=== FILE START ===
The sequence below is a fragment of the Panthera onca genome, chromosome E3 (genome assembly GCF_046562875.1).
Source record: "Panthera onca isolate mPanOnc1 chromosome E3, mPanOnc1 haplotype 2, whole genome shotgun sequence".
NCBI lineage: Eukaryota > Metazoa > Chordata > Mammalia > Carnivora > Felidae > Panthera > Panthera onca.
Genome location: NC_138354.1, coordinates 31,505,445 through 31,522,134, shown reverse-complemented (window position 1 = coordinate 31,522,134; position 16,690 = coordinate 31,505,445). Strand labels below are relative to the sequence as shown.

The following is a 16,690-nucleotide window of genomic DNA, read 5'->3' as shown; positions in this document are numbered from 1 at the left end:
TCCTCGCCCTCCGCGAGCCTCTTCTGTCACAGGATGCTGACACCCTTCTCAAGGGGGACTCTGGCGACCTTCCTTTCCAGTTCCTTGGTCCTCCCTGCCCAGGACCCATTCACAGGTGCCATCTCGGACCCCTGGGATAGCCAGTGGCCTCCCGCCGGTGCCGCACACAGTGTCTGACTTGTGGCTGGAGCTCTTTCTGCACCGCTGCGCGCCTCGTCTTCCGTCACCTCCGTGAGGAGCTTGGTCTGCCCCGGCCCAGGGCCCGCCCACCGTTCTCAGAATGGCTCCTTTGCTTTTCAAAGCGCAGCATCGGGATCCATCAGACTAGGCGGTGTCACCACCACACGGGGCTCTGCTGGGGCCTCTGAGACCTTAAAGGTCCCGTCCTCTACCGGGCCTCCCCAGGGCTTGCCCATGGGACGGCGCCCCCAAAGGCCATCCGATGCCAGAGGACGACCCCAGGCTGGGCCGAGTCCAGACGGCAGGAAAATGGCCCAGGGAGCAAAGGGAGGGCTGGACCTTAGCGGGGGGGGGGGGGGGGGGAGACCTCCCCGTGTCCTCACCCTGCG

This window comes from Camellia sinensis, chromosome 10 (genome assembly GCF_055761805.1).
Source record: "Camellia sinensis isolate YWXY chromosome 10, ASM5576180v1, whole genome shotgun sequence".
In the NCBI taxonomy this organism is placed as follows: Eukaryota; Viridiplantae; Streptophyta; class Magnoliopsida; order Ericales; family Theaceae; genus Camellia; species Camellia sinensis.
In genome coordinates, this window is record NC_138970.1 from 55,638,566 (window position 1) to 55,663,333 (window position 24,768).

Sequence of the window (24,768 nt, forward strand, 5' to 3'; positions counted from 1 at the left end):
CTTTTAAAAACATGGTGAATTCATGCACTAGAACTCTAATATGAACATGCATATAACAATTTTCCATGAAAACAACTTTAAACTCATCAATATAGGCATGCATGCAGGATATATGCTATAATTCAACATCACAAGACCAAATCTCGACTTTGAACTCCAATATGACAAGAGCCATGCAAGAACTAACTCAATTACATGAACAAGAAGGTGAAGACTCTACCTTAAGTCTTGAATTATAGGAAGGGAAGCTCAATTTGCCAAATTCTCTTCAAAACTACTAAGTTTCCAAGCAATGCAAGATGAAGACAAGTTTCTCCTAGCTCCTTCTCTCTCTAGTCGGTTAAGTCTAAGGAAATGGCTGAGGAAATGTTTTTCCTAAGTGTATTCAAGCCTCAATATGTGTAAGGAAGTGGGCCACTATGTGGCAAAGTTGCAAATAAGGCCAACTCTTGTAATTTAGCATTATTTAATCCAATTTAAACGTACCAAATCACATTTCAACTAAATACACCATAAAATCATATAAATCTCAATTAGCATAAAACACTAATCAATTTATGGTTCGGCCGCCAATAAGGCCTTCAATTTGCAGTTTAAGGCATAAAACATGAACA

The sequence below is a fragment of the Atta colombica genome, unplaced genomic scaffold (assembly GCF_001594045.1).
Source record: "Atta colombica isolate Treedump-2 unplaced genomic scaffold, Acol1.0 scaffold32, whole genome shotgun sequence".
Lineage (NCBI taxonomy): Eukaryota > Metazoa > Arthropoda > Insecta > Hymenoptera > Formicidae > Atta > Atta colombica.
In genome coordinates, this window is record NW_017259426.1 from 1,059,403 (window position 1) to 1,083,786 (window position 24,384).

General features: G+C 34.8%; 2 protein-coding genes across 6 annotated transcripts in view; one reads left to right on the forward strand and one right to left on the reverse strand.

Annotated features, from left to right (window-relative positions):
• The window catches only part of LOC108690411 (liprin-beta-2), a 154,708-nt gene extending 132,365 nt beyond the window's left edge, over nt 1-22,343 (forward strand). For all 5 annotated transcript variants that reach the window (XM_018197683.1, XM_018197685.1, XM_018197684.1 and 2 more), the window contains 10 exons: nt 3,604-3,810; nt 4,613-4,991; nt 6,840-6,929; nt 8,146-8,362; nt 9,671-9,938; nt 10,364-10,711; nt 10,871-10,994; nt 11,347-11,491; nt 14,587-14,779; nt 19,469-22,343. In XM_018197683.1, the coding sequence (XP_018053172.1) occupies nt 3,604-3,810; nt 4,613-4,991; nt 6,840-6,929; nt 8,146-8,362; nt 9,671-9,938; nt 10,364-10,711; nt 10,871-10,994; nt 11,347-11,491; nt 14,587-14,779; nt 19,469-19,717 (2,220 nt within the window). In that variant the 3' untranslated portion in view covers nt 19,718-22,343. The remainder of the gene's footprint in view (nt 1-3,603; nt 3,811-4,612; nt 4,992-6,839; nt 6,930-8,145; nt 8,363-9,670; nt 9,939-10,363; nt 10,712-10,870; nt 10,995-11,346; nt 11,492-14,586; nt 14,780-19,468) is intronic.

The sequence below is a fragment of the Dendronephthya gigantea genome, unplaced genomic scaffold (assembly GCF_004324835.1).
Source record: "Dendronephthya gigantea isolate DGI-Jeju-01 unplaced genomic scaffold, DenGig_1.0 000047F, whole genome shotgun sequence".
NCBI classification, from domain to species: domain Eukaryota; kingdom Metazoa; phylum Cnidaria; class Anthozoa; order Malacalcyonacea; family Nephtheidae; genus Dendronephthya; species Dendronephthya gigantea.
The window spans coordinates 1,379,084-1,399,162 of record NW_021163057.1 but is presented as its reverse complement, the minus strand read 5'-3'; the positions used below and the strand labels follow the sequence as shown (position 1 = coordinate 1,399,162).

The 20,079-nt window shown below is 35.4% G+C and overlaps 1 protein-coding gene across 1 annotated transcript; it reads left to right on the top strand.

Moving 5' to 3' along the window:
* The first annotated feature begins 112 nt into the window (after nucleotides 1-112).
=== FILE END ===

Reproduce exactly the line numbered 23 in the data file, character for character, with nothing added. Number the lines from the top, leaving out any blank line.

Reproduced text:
The window spans coordinates 1,379,084-1,399,162 of record NW_021163057.1 but is presented as its reverse complement, the minus strand read 5'-3'; the positions used below and the strand labels follow the sequence as shown (position 1 = coordinate 1,399,162).